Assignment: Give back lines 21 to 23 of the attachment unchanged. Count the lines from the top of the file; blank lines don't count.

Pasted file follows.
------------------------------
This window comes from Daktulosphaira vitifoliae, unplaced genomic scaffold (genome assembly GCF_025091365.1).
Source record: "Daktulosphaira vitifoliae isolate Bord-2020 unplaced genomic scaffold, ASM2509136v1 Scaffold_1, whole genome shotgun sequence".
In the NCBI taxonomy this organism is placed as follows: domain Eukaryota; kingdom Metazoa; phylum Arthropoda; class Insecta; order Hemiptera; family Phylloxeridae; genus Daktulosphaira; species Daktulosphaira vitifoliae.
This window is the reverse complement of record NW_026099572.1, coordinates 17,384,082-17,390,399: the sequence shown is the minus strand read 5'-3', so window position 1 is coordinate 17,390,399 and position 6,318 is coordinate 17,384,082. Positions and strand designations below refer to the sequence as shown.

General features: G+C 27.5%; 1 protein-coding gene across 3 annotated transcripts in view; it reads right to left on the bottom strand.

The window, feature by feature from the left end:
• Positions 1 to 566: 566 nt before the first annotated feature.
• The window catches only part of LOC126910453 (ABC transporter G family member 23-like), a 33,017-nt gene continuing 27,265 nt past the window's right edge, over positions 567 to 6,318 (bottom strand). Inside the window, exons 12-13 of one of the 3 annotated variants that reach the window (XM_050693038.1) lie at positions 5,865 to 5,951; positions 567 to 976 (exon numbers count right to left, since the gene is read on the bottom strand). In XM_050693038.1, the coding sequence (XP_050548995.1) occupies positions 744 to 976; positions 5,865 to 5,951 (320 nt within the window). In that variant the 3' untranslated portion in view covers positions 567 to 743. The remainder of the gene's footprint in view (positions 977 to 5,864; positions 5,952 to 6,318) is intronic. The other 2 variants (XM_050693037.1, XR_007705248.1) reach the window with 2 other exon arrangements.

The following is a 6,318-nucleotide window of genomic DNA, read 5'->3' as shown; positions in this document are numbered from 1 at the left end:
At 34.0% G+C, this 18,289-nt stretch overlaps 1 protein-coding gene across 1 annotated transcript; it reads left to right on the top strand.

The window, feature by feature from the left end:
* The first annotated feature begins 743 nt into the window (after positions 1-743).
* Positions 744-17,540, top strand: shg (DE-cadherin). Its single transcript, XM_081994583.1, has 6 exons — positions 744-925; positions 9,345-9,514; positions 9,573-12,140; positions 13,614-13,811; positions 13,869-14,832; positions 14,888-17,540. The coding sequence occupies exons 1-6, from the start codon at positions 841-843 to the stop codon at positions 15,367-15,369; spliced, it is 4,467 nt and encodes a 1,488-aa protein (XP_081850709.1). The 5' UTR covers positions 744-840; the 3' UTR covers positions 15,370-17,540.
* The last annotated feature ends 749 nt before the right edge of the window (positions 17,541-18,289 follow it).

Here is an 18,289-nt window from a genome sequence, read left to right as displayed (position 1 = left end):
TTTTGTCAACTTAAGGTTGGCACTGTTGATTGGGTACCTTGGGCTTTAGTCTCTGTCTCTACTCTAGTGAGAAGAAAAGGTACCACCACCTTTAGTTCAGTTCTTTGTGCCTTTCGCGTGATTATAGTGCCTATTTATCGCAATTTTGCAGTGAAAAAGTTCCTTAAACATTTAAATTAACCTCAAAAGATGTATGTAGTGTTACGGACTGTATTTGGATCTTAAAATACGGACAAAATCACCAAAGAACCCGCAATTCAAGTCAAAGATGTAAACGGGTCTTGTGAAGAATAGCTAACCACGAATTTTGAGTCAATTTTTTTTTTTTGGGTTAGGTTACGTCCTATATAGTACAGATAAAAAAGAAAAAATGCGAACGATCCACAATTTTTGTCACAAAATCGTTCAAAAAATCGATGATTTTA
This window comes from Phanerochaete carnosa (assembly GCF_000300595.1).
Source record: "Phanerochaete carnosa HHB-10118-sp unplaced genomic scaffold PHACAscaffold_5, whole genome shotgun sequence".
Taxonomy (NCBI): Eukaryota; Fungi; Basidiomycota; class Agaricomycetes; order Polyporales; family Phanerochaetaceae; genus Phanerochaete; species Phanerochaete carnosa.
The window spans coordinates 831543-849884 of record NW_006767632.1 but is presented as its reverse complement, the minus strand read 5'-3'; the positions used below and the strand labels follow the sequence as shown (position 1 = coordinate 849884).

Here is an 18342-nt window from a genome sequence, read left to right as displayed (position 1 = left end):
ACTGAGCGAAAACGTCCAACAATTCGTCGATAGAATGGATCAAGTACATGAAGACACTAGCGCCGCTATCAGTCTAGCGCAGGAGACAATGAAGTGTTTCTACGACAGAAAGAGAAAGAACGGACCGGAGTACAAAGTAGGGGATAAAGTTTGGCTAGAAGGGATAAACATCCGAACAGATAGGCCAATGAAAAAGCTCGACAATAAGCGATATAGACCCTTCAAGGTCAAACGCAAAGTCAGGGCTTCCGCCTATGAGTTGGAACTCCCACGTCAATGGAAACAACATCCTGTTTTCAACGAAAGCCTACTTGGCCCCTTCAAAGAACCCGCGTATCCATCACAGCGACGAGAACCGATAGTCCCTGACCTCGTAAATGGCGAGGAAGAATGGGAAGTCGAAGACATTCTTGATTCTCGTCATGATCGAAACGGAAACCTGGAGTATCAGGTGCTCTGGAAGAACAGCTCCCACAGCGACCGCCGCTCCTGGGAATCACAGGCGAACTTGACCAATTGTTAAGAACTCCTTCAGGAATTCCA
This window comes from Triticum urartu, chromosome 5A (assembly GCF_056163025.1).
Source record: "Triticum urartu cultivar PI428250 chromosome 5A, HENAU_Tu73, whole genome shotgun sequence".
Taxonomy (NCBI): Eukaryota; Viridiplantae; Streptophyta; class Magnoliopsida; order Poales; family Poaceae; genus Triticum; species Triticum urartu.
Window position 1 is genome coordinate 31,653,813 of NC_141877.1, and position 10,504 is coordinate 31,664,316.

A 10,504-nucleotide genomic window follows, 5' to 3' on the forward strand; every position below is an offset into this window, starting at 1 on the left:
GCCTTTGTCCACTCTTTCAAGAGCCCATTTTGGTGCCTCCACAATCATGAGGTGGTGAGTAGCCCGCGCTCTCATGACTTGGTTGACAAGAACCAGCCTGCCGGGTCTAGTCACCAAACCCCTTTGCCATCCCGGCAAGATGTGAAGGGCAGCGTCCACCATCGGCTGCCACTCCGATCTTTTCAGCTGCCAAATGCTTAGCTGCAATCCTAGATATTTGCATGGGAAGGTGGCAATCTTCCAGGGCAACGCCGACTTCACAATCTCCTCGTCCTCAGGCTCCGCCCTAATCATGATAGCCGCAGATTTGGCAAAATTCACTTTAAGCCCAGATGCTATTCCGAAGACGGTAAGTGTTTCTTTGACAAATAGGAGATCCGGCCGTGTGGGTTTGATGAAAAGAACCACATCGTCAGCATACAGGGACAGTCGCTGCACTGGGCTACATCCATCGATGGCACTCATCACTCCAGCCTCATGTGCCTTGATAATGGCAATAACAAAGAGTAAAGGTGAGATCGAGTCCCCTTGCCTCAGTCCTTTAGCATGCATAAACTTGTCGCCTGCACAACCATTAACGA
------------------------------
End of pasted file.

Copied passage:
Here is an 18342-nt window from a genome sequence, read left to right as displayed (position 1 = left end):
ACTGAGCGAAAACGTCCAACAATTCGTCGATAGAATGGATCAAGTACATGAAGACACTAGCGCCGCTATCAGTCTAGCGCAGGAGACAATGAAGTGTTTCTACGACAGAAAGAGAAAGAACGGACCGGAGTACAAAGTAGGGGATAAAGTTTGGCTAGAAGGGATAAACATCCGAACAGATAGGCCAATGAAAAAGCTCGACAATAAGCGATATAGACCCTTCAAGGTCAAACGCAAAGTCAGGGCTTCCGCCTATGAGTTGGAACTCCCACGTCAATGGAAACAACATCCTGTTTTCAACGAAAGCCTACTTGGCCCCTTCAAAGAACCCGCGTATCCATCACAGCGACGAGAACCGATAGTCCCTGACCTCGTAAATGGCGAGGAAGAATGGGAAGTCGAAGACATTCTTGATTCTCGTCATGATCGAAACGGAAACCTGGAGTATCAGGTGCTCTGGAAGAACAGCTCCCACAGCGACCGCCGCTCCTGGGAATCACAGGCGAACTTGACCAATTGTTAAGAACTCCTTCAGGAATTCCA
This window comes from Triticum urartu, chromosome 5A (assembly GCF_056163025.1).